Today’s businesses need to move fast, and good team-working and collaboration is foundational.
Here are eight ways to improve collaboration in the enterprise:
1. Enable BYOD/CYOD flexibility
Collaboration across the enterprise is enhanced when workers are free to be productive wherever they are. Bring Your Own Device (BYOD) and Choose Your Own Device (CYOD) schemes enable individual employees to work on the device that suits them best. People work in different ways, and there is a now massive range of computing devices available to businesses to offer their workforces. These include powerful smart phones, touch-screen tablets, 2-in-1 detachable and convertible notebooks, desktop-replacement Ultrabooks, clamshell mobile workstations, and all in one PCs. Added to these are the traditional fully-loaded desktops and mini desktops for home working, and office-based business workstations.
An important part of having BYOD/CYOD flexibility is to actually allow employees to work remotely on their device of choice. For some organisations, this will mean a change in policy or business culture. But as long as the business gives its workers freedom, whilst reinforcing that the organisation values collaboration and teamwork, employees will be both productive and loyal.
2. Centralise communication
It’s important to have some sort of central point for communication, delivered and managed by the business. This could be a fully-featured enterprise collaboration system, or it might be an intranet or social media platform. Providing that employees feel comfortable using the system to communicate and share information, collaboration will be the natural result. Cloud-based systems can offer access through any web-based device, which means that workers can collaborate at any time, from wherever they are. Clear and open communication is important in establishing productive collaboration. It’s also a good idea to have clear guidelines on how people should share information in an efficient way. If you can avoid duplicating information, and wasting time with irrelevant or repetitive communications, then your collaboration will be better for it.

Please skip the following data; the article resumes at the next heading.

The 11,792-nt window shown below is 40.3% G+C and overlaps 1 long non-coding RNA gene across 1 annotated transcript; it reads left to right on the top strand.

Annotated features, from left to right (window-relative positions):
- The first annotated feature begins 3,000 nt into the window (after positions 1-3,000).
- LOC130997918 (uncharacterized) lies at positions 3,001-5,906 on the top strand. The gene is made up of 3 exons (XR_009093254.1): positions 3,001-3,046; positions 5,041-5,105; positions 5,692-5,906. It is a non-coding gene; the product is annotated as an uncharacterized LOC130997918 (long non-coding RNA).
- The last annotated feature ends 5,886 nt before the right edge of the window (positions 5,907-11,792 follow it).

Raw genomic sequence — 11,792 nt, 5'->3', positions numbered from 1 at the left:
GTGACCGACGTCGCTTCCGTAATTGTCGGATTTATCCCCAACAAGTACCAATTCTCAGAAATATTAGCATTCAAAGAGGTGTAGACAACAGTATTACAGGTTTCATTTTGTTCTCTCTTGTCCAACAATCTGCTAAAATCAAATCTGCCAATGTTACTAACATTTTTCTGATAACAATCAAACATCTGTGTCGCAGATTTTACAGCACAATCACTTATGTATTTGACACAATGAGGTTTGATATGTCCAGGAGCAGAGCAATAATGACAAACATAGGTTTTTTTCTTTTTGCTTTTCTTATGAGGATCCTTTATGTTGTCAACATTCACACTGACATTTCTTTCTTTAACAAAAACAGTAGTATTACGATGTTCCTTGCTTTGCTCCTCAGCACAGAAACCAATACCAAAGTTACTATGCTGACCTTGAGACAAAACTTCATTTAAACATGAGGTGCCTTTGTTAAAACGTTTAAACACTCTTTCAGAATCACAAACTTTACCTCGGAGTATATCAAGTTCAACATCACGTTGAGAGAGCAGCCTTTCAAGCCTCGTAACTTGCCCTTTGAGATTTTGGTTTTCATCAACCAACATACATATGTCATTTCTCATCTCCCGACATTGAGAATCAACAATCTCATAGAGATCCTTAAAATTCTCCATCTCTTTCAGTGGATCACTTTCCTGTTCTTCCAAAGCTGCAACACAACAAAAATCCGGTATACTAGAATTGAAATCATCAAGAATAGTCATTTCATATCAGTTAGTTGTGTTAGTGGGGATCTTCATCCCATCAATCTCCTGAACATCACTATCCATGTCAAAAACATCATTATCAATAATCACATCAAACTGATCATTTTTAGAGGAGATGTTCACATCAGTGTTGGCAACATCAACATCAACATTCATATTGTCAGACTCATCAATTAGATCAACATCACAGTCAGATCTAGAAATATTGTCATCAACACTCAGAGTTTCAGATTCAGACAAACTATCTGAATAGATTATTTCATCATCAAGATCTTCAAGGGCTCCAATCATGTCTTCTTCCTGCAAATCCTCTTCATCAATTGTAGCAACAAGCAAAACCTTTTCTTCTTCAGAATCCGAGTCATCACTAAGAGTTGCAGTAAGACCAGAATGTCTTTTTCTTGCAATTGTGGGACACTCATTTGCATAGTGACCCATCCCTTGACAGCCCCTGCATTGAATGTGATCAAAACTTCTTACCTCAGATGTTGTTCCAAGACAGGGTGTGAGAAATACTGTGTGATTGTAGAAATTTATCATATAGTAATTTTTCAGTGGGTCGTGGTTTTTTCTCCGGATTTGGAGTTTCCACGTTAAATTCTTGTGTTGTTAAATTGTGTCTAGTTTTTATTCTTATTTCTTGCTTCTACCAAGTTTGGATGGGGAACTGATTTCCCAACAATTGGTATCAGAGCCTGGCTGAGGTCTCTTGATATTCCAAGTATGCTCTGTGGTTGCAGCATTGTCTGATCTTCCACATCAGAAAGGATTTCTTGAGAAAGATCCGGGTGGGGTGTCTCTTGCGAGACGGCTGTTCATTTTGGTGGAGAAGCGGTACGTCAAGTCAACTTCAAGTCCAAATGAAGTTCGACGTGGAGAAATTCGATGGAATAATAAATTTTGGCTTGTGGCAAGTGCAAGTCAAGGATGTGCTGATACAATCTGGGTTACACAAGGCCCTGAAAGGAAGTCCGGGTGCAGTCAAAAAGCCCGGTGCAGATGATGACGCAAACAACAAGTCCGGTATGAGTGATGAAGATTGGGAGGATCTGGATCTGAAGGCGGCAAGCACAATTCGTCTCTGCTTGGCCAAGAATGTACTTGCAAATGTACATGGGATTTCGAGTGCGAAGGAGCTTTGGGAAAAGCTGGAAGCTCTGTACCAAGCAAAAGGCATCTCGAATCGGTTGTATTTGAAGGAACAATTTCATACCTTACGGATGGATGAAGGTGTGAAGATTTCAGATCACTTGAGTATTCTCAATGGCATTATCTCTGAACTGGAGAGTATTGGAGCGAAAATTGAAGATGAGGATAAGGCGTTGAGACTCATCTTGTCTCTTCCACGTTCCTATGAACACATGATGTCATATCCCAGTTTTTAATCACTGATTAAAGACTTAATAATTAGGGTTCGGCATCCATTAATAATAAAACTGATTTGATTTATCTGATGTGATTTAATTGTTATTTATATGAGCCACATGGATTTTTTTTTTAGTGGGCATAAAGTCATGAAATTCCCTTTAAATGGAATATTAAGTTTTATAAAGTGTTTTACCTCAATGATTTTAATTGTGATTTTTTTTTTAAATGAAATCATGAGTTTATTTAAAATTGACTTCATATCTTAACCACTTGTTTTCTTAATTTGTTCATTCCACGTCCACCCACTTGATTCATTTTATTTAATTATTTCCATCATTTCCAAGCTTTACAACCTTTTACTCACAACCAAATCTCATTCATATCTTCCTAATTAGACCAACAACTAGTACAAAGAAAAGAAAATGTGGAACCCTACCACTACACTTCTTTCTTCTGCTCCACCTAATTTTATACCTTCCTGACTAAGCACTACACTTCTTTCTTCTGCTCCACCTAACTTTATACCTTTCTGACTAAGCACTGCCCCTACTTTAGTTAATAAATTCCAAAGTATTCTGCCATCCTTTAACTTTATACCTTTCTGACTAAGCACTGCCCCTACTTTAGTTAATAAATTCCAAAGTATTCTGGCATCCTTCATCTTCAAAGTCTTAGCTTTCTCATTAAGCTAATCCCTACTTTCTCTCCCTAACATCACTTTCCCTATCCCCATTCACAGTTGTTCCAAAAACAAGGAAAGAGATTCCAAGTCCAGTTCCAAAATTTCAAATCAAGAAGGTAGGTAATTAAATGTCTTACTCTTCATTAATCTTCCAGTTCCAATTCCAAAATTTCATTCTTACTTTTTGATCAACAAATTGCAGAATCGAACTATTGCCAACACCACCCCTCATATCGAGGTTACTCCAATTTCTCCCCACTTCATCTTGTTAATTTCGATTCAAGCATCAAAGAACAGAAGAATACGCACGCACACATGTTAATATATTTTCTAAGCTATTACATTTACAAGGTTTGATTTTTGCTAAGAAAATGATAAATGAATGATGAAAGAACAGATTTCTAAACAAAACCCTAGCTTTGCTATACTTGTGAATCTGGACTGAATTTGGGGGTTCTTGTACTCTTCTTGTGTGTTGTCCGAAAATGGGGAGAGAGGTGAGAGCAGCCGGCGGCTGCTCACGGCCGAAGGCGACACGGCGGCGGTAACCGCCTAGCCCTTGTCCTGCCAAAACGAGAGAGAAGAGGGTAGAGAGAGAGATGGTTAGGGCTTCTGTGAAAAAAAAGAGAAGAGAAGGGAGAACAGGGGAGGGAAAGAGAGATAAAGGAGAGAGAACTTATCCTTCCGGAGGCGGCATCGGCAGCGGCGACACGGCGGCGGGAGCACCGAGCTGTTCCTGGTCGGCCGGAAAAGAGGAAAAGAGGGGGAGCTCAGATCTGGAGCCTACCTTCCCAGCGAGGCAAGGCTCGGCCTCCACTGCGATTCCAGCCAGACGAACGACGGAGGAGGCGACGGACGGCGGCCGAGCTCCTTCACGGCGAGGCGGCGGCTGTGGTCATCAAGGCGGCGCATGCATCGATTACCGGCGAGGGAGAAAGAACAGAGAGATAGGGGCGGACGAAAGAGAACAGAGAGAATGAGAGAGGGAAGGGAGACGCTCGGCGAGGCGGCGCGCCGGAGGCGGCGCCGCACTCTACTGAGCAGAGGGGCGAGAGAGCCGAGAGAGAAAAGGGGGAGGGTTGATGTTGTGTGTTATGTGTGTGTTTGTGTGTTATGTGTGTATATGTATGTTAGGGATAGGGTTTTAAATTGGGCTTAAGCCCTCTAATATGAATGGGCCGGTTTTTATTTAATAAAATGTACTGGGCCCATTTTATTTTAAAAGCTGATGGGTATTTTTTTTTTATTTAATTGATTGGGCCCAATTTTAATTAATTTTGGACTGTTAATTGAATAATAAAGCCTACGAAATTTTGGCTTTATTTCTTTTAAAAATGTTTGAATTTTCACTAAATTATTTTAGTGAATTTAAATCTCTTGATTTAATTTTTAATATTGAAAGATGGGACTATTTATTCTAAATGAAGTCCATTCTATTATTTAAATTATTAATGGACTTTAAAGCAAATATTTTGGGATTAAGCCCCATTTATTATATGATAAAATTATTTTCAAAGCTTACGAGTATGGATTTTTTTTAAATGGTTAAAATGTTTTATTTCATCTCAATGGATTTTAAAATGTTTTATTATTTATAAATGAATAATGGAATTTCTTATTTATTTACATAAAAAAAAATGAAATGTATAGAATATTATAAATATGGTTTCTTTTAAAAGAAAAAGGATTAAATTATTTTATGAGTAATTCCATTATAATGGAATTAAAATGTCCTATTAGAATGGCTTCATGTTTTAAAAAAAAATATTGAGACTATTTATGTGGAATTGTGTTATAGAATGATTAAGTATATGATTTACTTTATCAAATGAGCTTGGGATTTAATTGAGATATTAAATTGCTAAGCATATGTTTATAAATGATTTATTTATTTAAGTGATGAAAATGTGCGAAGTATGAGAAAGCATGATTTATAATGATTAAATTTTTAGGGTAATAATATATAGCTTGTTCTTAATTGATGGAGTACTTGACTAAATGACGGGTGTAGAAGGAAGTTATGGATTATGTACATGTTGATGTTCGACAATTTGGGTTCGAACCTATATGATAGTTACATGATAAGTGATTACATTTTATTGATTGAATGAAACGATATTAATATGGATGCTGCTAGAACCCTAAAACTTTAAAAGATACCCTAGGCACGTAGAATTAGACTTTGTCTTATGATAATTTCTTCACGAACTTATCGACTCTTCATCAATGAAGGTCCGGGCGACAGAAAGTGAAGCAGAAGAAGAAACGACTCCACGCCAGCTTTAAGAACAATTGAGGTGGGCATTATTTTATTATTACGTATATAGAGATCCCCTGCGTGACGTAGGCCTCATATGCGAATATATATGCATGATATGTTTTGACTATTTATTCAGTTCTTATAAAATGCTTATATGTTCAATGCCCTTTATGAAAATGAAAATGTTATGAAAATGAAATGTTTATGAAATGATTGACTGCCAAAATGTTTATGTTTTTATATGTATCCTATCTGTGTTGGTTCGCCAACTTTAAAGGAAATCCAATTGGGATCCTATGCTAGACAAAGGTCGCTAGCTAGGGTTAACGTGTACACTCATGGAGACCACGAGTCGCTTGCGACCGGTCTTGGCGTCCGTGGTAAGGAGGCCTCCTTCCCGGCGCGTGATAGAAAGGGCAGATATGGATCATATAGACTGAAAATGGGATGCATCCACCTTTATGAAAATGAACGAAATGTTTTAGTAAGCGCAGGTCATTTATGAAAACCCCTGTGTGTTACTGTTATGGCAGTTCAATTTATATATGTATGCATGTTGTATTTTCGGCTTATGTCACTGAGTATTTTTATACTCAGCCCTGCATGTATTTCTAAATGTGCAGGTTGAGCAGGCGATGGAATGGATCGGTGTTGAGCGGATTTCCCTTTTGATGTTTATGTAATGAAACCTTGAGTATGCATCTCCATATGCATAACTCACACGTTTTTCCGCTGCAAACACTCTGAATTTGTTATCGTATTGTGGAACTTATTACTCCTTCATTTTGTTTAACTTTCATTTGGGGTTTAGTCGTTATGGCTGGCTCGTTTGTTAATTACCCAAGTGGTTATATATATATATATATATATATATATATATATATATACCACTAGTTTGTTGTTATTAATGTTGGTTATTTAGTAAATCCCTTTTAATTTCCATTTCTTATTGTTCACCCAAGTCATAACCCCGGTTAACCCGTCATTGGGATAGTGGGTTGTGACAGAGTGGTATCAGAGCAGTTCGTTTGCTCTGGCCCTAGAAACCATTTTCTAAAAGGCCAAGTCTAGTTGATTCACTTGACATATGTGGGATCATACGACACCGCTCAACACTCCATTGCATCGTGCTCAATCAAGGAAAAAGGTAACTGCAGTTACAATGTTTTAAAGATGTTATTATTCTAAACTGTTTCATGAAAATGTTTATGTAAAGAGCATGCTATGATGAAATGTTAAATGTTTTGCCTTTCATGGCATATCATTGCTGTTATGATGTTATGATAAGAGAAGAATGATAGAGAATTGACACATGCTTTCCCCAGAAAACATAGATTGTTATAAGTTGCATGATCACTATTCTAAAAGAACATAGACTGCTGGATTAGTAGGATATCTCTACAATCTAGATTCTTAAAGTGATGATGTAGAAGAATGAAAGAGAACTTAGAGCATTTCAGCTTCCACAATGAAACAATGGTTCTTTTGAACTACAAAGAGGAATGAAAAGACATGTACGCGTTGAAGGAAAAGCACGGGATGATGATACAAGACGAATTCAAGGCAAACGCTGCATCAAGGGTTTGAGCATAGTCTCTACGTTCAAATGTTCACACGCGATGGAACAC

3. Implement enterprise collaboration
There are many high-quality enterprise collaboration systems available. The great thing is you can set them up and have teams working together in minutes. Many enterprise collaboration tools have project or workflow management built into them, which helps teams to work together to a particular timeline. Microsoft SharePoint is one of the most popular enterprise collaboration tools on the market. It enables you to create online spaces for business projects; find and pull-in team members using search, and keep all project-related materials in one centralised location. Team members can also have their own blogs, through which they can collaborate and share expert information.
Another good tool is Yammer, which has an intuitive user interface. It also has social media features such as newsfeeds, likes and event hashtags, which help teams to engage and collaborate. Other tools worth noting are Huddle for online content; Jive, particularly for mobile and remote collaboration; and a cloud-based content management system called Box, which enables teams to securely create, upload and share content quickly and easily.
4. Use social networking